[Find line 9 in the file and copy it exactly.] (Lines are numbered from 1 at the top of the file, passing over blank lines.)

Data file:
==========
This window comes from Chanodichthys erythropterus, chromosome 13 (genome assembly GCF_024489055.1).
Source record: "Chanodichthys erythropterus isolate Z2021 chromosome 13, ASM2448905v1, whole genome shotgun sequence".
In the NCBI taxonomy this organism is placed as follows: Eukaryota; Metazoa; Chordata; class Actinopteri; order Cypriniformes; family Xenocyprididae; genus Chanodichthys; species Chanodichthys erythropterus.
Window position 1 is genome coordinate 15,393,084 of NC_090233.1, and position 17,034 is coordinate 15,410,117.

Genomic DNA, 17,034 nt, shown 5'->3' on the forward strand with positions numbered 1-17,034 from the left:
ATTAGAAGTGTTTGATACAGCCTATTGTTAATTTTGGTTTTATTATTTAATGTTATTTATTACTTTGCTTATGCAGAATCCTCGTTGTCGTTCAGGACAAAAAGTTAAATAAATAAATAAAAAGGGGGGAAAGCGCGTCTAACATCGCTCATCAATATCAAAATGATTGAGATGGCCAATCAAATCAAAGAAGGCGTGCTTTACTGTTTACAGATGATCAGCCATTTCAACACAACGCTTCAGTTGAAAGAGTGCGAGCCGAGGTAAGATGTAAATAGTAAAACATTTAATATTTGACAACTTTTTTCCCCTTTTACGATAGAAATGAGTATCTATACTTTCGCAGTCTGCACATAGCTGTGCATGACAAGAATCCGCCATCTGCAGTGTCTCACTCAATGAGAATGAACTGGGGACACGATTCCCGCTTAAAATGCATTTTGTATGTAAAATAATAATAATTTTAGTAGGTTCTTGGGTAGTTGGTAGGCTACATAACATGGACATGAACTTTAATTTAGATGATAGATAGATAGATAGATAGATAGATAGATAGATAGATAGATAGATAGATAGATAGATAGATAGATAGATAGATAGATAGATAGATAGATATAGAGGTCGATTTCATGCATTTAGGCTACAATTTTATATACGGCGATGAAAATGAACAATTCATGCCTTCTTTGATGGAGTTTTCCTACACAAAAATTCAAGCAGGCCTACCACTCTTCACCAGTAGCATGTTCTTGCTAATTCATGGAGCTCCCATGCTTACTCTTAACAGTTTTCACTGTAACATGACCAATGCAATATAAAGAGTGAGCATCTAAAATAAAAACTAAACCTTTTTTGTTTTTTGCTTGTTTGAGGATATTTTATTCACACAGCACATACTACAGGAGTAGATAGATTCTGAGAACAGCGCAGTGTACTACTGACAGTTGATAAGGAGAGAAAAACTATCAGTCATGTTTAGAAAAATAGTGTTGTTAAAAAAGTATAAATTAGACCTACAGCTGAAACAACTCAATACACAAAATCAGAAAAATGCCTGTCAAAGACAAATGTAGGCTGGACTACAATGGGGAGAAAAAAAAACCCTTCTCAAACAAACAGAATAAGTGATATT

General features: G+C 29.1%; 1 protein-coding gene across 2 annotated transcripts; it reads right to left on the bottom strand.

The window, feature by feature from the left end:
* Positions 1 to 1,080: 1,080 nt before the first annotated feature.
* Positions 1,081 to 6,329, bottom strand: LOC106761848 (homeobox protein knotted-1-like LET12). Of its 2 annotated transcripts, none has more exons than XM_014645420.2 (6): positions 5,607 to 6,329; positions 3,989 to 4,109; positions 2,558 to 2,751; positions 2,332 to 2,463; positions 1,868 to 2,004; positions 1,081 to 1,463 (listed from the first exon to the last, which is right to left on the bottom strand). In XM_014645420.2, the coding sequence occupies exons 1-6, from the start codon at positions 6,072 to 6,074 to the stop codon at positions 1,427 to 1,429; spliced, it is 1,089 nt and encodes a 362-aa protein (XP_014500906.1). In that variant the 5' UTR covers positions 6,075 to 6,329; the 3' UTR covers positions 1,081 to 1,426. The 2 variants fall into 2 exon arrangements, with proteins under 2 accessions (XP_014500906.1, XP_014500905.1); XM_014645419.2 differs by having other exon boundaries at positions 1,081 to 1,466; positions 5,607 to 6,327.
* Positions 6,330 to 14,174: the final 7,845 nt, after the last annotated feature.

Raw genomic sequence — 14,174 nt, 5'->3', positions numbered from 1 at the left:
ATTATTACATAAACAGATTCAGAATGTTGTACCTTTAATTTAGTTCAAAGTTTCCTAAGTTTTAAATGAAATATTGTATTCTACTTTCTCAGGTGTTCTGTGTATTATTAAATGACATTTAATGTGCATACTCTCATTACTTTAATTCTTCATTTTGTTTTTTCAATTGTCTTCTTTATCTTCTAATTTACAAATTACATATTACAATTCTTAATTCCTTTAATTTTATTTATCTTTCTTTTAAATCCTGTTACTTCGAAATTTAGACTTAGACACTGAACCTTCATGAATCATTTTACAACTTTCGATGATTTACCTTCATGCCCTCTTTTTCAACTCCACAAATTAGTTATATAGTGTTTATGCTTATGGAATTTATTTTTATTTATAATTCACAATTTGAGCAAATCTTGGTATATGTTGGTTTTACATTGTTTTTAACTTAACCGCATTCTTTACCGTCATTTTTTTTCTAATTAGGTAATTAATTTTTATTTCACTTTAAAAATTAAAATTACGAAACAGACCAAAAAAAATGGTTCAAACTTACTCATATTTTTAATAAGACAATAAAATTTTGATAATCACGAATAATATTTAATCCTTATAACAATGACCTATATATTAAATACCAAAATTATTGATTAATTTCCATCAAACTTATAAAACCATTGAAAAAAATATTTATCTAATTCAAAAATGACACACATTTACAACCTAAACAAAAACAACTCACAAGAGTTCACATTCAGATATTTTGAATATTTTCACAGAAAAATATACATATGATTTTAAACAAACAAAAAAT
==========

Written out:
* Positions 1 to 1,080: 1,080 nt before the first annotated feature.